– All tools should be clean – all Nail Salon’s should have the proper cleaning solutions. Ask to see what they are using to clean the tools – if it is Windex and paper towel – RUN. Most Salon’s will keep your personal nail files/emery boards in a separate container for you and use them only on you at each visit.

– Visiting a Nail Salon for the first time? Make sure the nail files/emery boards are new – fresh out of a new package. Look at the tools they are using – if the nail tech blows on the credo knife or wipes it on her pant leg before she begins….not a good sign.

– This is a BIGGIE! – if you see something that looks like white powder on any tools they are using – it’s not powder – that is someone else’s skin or nail. Yeah – I said it. The jig is up. Ask for another tool to be used.

-Another BIGGIE! – those brown marks on the stainless steel tool or nail bit – not rust my friends – potentially dry blood.

Clean tools and implements and a sanitary environment will protect you from fungal infections, but more importantly from blood born diseases, such as forms of hepatitis.

I know, you think I sound like a raving lunatic. So be it – call me crazy. I can take it. What I cannot take is seeing women and men being mistreated by unprofessional shoddy work. Just because someone says they are an Nail Tech or Esthetician does not mean they are one. Esthetician’s and Nail Tech’s should have a diploma to prove they have had formal training – not only in services but in sanitizing and disinfecting their tools, and protecting their clients and themselves.  ( * If the diploma has rainbows and stars on it…..you may want to reconsider the chair you are sitting in)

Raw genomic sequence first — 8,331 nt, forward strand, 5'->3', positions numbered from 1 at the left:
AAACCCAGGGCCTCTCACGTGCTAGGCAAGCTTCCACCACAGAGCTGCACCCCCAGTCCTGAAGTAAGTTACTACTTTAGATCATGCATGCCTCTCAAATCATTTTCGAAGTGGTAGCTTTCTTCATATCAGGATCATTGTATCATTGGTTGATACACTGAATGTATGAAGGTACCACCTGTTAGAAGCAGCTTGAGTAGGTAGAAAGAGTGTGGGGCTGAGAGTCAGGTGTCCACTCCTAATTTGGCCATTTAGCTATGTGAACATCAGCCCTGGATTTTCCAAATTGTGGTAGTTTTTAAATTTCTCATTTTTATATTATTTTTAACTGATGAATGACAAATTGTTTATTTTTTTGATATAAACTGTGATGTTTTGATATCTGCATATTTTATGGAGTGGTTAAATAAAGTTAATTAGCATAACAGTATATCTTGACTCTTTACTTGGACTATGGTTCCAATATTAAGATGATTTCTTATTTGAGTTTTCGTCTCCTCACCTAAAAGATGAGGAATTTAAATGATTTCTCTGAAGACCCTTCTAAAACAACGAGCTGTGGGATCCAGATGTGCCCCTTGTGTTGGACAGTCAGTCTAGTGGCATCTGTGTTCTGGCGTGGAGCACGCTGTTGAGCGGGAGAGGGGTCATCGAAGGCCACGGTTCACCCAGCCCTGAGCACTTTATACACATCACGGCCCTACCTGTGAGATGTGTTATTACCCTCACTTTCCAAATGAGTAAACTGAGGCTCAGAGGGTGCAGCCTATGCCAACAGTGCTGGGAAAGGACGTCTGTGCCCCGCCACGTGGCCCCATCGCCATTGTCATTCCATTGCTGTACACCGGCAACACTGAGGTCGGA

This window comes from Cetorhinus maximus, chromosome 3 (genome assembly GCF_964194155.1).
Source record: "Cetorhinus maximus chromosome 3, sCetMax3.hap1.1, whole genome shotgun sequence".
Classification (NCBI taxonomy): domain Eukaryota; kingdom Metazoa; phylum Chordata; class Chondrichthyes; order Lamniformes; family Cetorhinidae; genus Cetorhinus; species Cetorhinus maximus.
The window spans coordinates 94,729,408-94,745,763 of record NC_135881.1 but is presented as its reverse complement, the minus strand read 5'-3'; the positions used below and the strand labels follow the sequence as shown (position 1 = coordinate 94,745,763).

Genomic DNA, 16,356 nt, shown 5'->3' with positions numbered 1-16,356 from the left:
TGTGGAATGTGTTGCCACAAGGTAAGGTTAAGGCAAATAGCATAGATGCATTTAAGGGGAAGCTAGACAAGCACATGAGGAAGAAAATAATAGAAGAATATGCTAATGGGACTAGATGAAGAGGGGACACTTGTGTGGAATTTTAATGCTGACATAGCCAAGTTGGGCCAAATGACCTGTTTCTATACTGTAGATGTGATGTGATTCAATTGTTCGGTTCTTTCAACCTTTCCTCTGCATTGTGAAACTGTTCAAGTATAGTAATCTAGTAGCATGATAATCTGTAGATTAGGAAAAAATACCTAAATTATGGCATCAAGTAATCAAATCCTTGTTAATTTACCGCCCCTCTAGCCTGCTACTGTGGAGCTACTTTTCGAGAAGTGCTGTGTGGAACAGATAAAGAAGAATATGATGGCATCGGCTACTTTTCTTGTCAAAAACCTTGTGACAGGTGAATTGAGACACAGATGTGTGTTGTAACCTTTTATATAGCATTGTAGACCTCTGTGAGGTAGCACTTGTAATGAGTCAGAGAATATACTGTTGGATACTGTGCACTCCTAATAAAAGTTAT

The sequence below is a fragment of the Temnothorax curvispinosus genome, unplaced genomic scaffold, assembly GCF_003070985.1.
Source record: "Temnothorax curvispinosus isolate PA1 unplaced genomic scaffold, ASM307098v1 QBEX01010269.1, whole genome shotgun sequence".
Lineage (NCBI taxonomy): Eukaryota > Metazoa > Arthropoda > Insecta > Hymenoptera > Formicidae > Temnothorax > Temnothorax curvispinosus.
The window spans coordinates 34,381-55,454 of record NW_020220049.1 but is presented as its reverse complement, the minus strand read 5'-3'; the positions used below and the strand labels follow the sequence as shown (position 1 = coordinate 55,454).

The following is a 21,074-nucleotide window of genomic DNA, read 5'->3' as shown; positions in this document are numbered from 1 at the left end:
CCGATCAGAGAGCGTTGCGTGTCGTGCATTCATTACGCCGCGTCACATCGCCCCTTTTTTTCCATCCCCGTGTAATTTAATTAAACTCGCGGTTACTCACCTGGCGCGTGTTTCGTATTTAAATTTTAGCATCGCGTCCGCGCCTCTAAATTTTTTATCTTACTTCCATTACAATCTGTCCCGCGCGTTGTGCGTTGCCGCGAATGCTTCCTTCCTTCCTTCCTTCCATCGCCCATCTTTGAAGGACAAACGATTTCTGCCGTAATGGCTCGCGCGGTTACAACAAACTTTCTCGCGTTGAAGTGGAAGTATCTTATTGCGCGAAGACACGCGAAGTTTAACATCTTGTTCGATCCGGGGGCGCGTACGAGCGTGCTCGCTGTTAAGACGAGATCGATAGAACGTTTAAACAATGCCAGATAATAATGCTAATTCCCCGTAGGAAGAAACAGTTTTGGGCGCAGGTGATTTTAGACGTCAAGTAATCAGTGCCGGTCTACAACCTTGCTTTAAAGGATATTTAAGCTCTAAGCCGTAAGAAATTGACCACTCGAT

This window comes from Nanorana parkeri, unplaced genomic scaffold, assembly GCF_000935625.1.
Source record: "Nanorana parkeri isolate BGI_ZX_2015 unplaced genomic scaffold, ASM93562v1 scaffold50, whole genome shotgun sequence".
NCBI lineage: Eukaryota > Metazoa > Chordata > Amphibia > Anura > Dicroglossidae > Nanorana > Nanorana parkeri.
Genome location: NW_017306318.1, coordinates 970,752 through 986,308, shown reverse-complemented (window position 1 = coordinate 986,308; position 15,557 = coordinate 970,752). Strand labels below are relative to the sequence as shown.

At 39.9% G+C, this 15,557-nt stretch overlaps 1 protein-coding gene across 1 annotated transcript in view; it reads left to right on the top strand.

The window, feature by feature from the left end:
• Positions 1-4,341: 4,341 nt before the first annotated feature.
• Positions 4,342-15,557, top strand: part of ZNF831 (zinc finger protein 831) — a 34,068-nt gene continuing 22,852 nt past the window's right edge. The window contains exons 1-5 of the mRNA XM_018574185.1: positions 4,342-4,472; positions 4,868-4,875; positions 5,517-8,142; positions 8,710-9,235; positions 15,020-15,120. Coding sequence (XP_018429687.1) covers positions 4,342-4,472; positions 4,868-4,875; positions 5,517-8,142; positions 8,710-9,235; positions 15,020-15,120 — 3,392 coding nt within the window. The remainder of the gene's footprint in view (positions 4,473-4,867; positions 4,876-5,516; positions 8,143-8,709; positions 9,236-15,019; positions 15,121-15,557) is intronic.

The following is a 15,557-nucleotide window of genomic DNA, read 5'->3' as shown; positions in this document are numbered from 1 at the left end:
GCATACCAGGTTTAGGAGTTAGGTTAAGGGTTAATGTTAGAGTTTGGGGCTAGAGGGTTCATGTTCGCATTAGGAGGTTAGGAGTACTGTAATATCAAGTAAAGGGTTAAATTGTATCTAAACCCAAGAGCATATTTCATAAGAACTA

If you are at a restaurant and there is a water mark on your fork and you are able to ask for a new fork or if there is food stuck on your plate and you will ask for your dinner to be complimentary,  I think you are able to do the above.

The only fungus coming home with you should be the mushroom’s on the pizza you picked up on your way home.

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Mind your manners…

“Mind your manners”. Remember that phrase? I know you all remember where the beef is and not to squeeze the Charmin. Whatever happened to remembering to mind your manners? Today’s tale is for all the hair stylists and esthetician’s out there, to shed some light on what they have to deal with on a weekly and sometimes even on a daily basis. Yes, they offer a service, that does not mean they are your servant.  Salon etiquette exists – it is not an urban legend. When visiting your doctor’s office or your dentist, I am sure you don’t throw your purse on the ground or interrupt them when they are with another patient. The same goes for the Salon. If your stylist is with another client, remember what your kindergarten teacher said, wait your turn. As for throwing your purse on the ground, come on, do I really have to explain?

The following is a list I have compiled that should help make your next Salon visit pleasurable for all parties involved;

– Brush your teeth. You would think it was common sense. Well, common sense ain’t so common.

– Brush your hair. No one wants to see a hair ball at the Salon.

– Coming for a pedicure? Wash your feet. Even the Savior himself wouldn’t want to wash some of the feet that walk through the Salon door.

– If you are sick, re-book your appointment. Salon’s are to spread happiness and self esteem, not the plague.

– When offered a beverage, say please and thank you, or no thank you – which ever works. “Nah” with a hand wave…not so nice.

– When asked what you want done with your hair, try to refrain from “whatever” or “I’m texting”…again… not so nice.

– Want a spray cut? Please make sure your hair is clean. Imagine the smell of old mop water. Enough said.